Armed insurrection within a State against its government and its laws; also, armed invasion of a State by a sister State.

What authorizes a call for the intervention of the United States ?

When the civil power of a State is exhausted. The same rule applies to a State when the local military are powerless to execute the laws. In either event the Federal marshals and military are only used as subordinate aids to secure peace as an armed posse comitatus under State officials.

Can United States troops otherwise interfere ? The President may send troops to their reser

vations through or within the States, to protect forts, arsenals, custom-houses, post-offices, but not to protect private property or the property of corporations. The government of the United States cannot run railroads or steamboats engaged in ordinary traffic.

The government may select post-roads, but, if railroad routes, it cannot constitutionally order United States troops to protect trains belonging to corporations, but must hold the corporations carrying the mails responsible for non-delivery during strikes originating in quarrels between employees and employ

To do otherwise is to attack the fundamental principles of the society of sovereign States.

ers.

What about troops to sustain inter-State commerce?

The government of the United States has nothing to do with private traffic. That is the business of the several States. It is the duty of the government of the United States to send forward the mails and troops to their reservations, and it is the duty of the States to see that the mails and troops go through the several States without hindrance or molestation. No act of Congress, no pretence whatever, can set aside the plain language of the Constitution as to the rights of Governors and legislatures in case of “ domestic violence.”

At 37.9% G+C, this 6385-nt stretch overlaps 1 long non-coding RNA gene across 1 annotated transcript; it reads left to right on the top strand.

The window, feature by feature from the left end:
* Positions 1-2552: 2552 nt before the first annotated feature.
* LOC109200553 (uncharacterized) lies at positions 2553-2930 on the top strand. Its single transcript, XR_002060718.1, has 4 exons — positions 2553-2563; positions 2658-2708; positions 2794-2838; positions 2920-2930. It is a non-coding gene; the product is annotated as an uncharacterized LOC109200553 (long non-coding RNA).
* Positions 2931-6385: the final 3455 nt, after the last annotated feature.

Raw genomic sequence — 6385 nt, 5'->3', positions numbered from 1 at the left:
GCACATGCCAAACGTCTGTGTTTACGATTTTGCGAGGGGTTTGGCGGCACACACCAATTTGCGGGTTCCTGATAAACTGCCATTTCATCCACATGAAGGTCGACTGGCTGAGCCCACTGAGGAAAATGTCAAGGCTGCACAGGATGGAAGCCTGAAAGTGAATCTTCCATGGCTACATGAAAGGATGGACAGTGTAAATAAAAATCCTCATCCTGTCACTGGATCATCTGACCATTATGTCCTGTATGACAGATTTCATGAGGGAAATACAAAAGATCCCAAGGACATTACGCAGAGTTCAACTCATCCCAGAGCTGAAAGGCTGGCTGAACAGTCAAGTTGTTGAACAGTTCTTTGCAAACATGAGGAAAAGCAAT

The government of the United States has contracted with owners of elevated, cable, and electric corporations in New York, and other cities, to affix to their cars postal departments, dominated by receiving, assorting, and distributing clerks, on their entire routes. In time this contract will give new employment to United States troops. The satrapy of the ancient days may find a parallel in our era. The history of the Roman Pretorian Band and the Swiss Guards of the Bourbons may be repeated here. Ours is virgin soil for usurpations.

United States troops protecting the mail service is one thing, but protecting property of a chartered State corporation is quite another. Corporations, when they bring danger upon them. selves, and trouble and impecuniosity to their employees, will not scruple to make every car a mail-car, and thus cause citizens to be shot for presumed interference with postal matters and also with inter-State commerce.

Is the opinion of Justice Brewer Law ?

In the Debs habeas corpus case a full bench of justices decided that he was in contempt of the Circuit Court, sitting at Chicago during the labor difficulties, in not obeying an injunction of Judge Wood, presiding, and therefore not entitled to the